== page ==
I am constantly wondering if my blog is useful. I am constantly wondering about other things--are the children are eating properly, if the universe is constantly expanding, what is it expanding into, etc. but, inspired by the recent conversation about ARCs and bloggers and librarians, I am taking advantage of the fact that the power is out over much the country and it is a Saturday in June (so no blog readers around) to be Sincere (to the best of my ability), or perhaps, more acurately, Self Indulgent, to think about usefulness out here in public.
Now I certainly don't want to be part of an Island of Sodor bloggisphere, where every blog is "a really useful engine." There are many blogs I love whose authors seem motivated primarily by the joy of sharing whatever thoughts they feel like sharing, with out anxiously wondering if they are a "resource." But I am an INFP, and in as much as INFPs are "driven to help people and make the world a better place" (which, being an INFP, I believe, cause that's what we do), I can't help but wonder, in my own Special Snowflake way, is my own blog useful? And more specifically, do authors see that I have their books on my review pile, and weep or gnash their teeth (depending on temperment?), or might they be, dare I hope, pleased?
The problem with this line of thought is that the word "useful" makes one ask--to whom? I know I am useful to the readers (and there are at least five of them) who like the same sorts of books that I do. I love being useful to these readers! They are useful right back at me! I know that my blog has features that are useful to people who are looking for certain kinds of books. People who google "time travel books for kids" find them here, by golly. I know that some librarians (at least two) read my blog, and may use it in their purchasing decisions. And I know that I have given some small measure of publicity to books that weren't being blogged about much, because I don't see other reviews of them.
But I have no clue if anything I have written has actually caused anyone to go buy a book (as opposed to getting it from the library), which is presumably how useful is construed by publishers and authors....That being said, it's a fact that reviews have a cumulative effect, so I'm quite happy to believe that I've contributed to book buying decisions. There is, of course, absoulutely no way to measure this. I want my blog to send people out into the world to read in a general kind of way, but also it makes me happy to think of people buying books because of something I said. If no-one bought books, there wouldn't be publishers and the wonderful books they publish. There would be no money for authors, and so fewer books would be written. This would be sad.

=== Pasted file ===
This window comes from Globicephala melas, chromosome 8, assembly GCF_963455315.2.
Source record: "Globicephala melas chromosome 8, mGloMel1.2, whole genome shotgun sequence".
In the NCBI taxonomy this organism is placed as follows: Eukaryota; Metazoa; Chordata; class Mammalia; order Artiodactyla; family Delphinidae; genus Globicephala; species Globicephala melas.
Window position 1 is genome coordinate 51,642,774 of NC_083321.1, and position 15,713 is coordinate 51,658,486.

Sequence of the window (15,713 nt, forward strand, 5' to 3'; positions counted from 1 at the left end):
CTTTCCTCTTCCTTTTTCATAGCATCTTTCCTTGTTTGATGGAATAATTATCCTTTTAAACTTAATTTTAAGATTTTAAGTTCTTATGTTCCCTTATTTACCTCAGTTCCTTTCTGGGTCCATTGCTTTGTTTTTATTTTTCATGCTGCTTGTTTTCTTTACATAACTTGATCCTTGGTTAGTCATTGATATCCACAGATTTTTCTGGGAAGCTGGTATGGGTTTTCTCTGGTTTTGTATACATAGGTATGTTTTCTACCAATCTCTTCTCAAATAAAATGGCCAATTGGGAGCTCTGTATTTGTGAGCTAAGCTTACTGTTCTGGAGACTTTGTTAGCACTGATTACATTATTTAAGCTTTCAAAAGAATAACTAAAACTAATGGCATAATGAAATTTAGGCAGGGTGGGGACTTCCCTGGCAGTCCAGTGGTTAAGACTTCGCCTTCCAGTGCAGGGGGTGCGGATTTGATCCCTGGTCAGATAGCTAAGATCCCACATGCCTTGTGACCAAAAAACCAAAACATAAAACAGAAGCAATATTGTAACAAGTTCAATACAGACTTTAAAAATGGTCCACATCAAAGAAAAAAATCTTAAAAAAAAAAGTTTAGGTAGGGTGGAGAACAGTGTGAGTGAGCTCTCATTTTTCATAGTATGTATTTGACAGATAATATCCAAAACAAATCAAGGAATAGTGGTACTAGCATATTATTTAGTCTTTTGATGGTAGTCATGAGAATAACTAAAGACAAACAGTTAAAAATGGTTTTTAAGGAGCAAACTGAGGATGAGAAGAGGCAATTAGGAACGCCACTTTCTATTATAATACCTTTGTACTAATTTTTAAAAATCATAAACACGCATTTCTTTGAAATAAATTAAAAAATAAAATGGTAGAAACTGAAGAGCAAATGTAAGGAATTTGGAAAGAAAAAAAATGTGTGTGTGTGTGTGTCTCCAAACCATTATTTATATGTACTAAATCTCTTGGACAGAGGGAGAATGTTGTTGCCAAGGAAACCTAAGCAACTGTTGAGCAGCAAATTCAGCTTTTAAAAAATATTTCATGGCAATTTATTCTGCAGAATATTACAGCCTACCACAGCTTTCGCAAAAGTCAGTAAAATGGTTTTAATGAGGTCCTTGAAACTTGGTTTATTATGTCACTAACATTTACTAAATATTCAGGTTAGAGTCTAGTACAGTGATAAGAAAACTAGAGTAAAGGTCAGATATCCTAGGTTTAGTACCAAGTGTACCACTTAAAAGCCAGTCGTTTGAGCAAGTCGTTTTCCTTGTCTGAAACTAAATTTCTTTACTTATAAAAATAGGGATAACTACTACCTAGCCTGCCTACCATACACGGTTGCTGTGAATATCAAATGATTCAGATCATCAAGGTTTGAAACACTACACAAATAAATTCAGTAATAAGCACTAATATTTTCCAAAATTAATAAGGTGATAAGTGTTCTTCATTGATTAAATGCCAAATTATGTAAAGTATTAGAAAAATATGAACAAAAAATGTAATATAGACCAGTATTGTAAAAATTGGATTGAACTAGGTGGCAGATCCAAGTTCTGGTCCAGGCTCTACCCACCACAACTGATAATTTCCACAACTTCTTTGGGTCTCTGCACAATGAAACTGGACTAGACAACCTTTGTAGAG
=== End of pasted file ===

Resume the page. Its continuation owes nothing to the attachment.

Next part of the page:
I'm not, at this point in my life, a librarian, or an author, or a publisher. The only place I have at the public table of books is the place I am making for myself with my blog, and when I get review copies in the mail, it becomes a more happy place. Review copies make me feel that I am a useful contributor, a person who has something to share that's of value.
But then I wonder if I truly Deserve them. I feel that I should desperately be making an effort to increase my readership, to justify the review copies I get. I know I'm not obligated to do anything, but I can't help but wonder if I could do more. I tell myself that the YA book bloggers will always have more comments and followers and excitement than I, with my middle grade focus, can hope to have. But still...
How do you feel about being useful (and am I alone in worrying about this)?
postscript regarding stats: It seems to me that stats are not a useful way in which to measure a blog's impact (except perhaps for the blogs at the very high and rather low end of the scale). In June and July, when my stats plummet (from a high of 8,000 plus unique visitors in November to a low of barely 5,000 per month in July), it's hard to feel that the particular reviews I post are "useful." There are, of course, lots of other people (dunno how many) who follow me in various ways.
But what constitutes a lot of readers, keeping in mind that this would differ depending on the types of books you review?
* I went back and looked at the pile of books I brought home from BEA from the point of view of the authors...and I'd just like to say that I do plan on reviewing Gold Medal Summer even though it's not mg or YA sci fi/fantasy...I like books about gymnastics and ballet and music too!